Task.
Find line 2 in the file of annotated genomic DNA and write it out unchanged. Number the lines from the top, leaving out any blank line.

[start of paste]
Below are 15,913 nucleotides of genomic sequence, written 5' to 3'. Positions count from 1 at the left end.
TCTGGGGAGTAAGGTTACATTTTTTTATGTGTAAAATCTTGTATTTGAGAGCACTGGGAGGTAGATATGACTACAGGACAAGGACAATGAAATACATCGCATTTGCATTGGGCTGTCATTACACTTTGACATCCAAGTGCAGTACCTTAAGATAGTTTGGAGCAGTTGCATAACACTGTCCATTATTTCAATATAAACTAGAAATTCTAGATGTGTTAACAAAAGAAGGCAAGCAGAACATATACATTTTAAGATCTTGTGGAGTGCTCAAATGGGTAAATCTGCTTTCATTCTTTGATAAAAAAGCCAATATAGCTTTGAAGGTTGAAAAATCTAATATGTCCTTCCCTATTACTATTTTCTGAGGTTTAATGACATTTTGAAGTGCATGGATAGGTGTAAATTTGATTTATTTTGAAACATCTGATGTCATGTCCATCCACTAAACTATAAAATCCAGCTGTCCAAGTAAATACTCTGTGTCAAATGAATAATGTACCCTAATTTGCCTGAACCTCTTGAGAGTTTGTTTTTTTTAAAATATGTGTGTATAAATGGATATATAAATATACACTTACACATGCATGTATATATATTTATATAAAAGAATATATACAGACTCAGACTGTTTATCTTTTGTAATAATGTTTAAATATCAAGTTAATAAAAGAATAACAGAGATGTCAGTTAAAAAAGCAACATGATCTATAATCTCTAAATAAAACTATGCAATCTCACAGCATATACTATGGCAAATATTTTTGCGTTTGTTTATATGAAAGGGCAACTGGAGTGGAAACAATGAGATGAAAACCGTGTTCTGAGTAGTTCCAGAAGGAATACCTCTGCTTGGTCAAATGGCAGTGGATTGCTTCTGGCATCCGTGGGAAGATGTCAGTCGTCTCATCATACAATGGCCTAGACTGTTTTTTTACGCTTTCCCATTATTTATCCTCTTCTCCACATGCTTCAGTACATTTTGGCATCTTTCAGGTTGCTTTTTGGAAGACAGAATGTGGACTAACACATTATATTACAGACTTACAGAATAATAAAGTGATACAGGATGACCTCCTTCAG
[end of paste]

TCTGGGGAGTAAGGTTACATTTTTTTATGTGTAAAATCTTGTATTTGAGAGCACTGGGAGGTAGATATGACTACAGGACAAGGACAATGAAATACATCGCATTTGCATTGGGCTGTCATTACACTTTGACATCCAAGTGCAGTACCTTAAGATAGTTTGGAGCAGTTGCATAACACTGTCCATTATTTCAATATAAACTAGAAATTCTAGATGTGTTAACAAAAGAAGGCAAGCAGAACATATACATTTTAAGATCTTGTGGAGTGCTCAAATGGGTAAATCTGCTTTCATTCTTTGATAAAAAAGCCAATATAGCTTTGAAGGTTGAAAAATCTAATATGTCCTTCCCTATTACTATTTTCTGAGGTTTAATGACATTTTGAAGTGCATGGATAGGTGTAAATTTGATTTATTTTGAAACATCTGATGTCATGTCCATCCACTAAACTATAAAATCCAGCTGTCCAAGTAAATACTCTGTGTCAAATGAATAATGTACCCTAATTTGCCTGAACCTCTTGAGAGTTTGTTTTTTTTAAAATATGTGTGTATAAATGGATATATAAATATACACTTACACATGCATGTATATATATTTATATAAAAGAATATATACAGACTCAGACTGTTTATCTTTTGTAATAATGTTTAAATATCAAGTTAATAAAAGAATAACAGAGATGTCAGTTAAAAAAGCAACATGATCTATAATCTCTAAATAAAACTATGCAATCTCACAGCATATACTATGGCAAATATTTTTGCGTTTGTTTATATGAAAGGGCAACTGGAGTGGAAACAATGAGATGAAAACCGTGTTCTGAGTAGTTCCAGAAGGAATACCTCTGCTTGGTCAAATGGCAGTGGATTGCTTCTGGCATCCGTGGGAAGATGTCAGTCGTCTCATCATACAATGGCCTAGACTGTTTTTTTACGCTTTCCCATTATTTATCCTCTTCTCCACATGCTTCAGTACATTTTGGCATCTTTCAGGTTGCTTTTTGGAAGACAGAATGTGGACTAACACATTATATTACAGACTTACAGAATAATAAAGTGATACAGGATGACCTCCTTCAG